Sussex Life|July 2020
They have been called Britain’s green lungs, offering breathing space in our complex lives. And as we look to catch up with outdoor recreation after so long under constraint, our National Parks have never been more important.
The diversity of Britain’s 15 National Parks is staggering. From the rocky harshness of the Cairngorms in Scotland, through the more tempered, grassy fells of the Yorkshire Dales, to the mellow, lush wetlands of the Norfolk and Suffolk Broads, these stunning landscapes are national treasures. And now the National Park family is celebrating the tenth birthday of its youngest member, the South Downs National Park.
There can be few people in Sussex who are not familiar with our own National Park but it is worth reminding ourselves just what makes it so special. The heathland and wooded ridges of the Western Weald, the pristine cliffs of the Seven Sisters and, of course, the signature great green rampart of the Downs themselves combine to represent quintessential England surely more than anywhere else and make this National Park easily the best. At least in our eyes.
And look within these broad-brushed landscapes and you will uncover a host of finer jewels that make the South Downs worthy of National Park status. The underlying geology and varied microclimates have given rise to a mosaic of habitats teeming with interesting animals and plants, including farmland birds such as skylarks and yellowhammers, Adonis blue and chalkhill blue butterflies, an array of colorful orchids and, of course, the Pride of Sussex itself, the round-headed rampion. There are postcard villages, including Amberley and Alfriston, well-preserved historical features ranging from Iron Age hill forts to Saxon and Norman churches, and fantastic opportunities for walking, cycling and horse riding.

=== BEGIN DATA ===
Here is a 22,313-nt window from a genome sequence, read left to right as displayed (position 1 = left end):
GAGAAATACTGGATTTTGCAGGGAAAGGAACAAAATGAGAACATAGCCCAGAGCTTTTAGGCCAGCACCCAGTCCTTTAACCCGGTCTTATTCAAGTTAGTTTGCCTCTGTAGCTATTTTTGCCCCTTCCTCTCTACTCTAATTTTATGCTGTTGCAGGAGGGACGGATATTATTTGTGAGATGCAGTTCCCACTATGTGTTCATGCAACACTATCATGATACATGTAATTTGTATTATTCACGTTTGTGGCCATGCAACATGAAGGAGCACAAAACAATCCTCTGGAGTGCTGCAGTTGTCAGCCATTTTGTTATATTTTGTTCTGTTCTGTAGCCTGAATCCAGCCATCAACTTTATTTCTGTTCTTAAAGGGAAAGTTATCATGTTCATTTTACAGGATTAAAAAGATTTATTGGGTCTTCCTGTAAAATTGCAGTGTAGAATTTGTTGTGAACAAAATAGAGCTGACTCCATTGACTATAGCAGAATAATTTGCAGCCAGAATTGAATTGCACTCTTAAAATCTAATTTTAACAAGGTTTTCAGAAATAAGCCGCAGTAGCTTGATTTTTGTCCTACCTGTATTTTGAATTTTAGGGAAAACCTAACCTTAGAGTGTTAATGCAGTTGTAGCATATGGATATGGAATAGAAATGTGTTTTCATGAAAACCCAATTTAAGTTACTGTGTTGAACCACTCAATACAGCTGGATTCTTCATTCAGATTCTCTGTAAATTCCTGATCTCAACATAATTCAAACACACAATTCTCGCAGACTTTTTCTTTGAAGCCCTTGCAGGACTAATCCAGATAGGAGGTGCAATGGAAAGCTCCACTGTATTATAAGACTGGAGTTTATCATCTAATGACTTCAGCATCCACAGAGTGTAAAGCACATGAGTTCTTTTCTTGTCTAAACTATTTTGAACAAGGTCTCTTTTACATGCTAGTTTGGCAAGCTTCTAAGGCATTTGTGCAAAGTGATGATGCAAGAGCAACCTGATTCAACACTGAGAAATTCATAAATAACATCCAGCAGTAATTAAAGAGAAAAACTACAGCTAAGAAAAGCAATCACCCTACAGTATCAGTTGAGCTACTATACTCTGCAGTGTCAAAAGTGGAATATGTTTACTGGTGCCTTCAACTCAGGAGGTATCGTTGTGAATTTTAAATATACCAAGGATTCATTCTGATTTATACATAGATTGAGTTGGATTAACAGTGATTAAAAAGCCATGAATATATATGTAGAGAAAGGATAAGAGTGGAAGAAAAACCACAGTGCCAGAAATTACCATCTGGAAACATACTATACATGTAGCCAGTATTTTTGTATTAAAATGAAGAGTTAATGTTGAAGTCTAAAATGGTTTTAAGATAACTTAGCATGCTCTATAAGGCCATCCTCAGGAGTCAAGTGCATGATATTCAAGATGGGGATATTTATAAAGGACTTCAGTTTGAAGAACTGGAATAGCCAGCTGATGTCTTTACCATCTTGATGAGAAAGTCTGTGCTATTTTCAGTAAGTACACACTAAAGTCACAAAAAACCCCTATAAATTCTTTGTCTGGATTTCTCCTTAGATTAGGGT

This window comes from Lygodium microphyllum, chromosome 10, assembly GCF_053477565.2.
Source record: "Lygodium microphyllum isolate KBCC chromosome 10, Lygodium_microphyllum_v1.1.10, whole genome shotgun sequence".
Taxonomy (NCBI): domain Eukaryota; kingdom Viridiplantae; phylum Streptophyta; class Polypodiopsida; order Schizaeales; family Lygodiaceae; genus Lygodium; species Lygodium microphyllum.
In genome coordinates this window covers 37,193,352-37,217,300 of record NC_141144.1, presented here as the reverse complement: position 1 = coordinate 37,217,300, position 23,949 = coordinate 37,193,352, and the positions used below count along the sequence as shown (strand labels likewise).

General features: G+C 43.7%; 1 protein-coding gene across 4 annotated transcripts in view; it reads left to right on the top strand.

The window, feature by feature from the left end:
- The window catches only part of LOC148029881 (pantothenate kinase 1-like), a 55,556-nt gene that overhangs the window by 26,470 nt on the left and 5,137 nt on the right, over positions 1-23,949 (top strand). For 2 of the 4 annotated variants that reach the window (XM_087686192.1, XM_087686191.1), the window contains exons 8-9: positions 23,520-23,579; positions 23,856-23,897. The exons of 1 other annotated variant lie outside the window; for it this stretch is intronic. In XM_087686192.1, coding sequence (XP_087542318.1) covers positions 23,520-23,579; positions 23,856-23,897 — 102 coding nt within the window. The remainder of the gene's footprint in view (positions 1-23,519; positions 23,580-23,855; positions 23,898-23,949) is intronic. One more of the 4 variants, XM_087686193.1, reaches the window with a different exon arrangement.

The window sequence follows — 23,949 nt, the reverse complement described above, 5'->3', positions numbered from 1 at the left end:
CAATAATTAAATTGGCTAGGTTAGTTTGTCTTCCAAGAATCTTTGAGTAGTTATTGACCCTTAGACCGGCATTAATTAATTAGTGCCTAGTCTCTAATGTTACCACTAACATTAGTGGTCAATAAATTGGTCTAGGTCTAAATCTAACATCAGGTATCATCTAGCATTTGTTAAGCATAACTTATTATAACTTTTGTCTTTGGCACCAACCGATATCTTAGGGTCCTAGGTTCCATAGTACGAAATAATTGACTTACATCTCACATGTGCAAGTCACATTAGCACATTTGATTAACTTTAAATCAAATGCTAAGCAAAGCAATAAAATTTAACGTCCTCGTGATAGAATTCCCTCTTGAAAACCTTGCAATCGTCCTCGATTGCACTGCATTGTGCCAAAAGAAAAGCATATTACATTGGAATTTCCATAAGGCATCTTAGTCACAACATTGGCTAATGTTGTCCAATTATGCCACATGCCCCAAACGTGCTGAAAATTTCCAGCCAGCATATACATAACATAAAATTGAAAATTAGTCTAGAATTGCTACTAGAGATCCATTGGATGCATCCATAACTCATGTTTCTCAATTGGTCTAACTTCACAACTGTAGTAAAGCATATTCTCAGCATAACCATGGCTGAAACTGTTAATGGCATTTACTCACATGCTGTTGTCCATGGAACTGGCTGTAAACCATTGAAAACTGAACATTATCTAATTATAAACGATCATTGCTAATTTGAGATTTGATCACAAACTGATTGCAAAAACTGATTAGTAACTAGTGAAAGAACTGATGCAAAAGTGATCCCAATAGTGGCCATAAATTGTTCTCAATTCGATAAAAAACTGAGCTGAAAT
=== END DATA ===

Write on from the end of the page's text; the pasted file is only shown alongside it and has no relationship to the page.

If the South Downs is a new kid on the National Park block, then the great-grandfather of them all has to be Yellowstone in the United States. Designated in 1872, it was the first National Park in the world and grew out of growing conservation concern as the American West was rapidly colonized and developed.
American National Parks though are areas of true natural wilderness, by and large publicly owned and managed. People are very subservient to nature. The British National Parks are substantially different. After thousands of years of human integration into the landscape here, the UK lacks any significant areas of wilderness. People are almost everywhere. And also, our own National Parks often exist in their cherished state because of human activity rather than despite it. Patterns of farming, for example, have been crucial.
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